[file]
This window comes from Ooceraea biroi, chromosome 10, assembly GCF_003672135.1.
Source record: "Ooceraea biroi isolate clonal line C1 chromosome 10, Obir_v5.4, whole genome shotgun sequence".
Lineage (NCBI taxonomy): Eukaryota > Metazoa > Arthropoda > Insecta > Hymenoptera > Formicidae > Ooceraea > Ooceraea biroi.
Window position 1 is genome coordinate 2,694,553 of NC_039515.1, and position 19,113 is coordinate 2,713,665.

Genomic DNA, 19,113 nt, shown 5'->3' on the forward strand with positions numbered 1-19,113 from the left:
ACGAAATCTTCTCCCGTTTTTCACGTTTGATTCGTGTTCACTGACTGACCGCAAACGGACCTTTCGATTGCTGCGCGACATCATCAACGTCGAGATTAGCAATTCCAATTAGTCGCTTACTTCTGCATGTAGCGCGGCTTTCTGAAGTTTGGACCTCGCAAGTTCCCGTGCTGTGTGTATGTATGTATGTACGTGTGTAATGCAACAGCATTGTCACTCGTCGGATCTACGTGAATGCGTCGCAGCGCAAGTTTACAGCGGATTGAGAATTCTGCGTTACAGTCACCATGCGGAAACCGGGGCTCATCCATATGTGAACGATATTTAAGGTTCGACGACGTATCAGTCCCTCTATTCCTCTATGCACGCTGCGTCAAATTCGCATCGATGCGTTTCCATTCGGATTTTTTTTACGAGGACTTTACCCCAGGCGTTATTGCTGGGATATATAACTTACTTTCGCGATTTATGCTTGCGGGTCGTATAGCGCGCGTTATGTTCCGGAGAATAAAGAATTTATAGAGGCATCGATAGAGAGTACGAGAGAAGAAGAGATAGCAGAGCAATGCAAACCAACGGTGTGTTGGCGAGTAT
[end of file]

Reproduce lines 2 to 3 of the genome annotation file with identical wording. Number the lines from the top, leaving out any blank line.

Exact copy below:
Source record: "Ooceraea biroi isolate clonal line C1 chromosome 10, Obir_v5.4, whole genome shotgun sequence".
Lineage (NCBI taxonomy): Eukaryota > Metazoa > Arthropoda > Insecta > Hymenoptera > Formicidae > Ooceraea > Ooceraea biroi.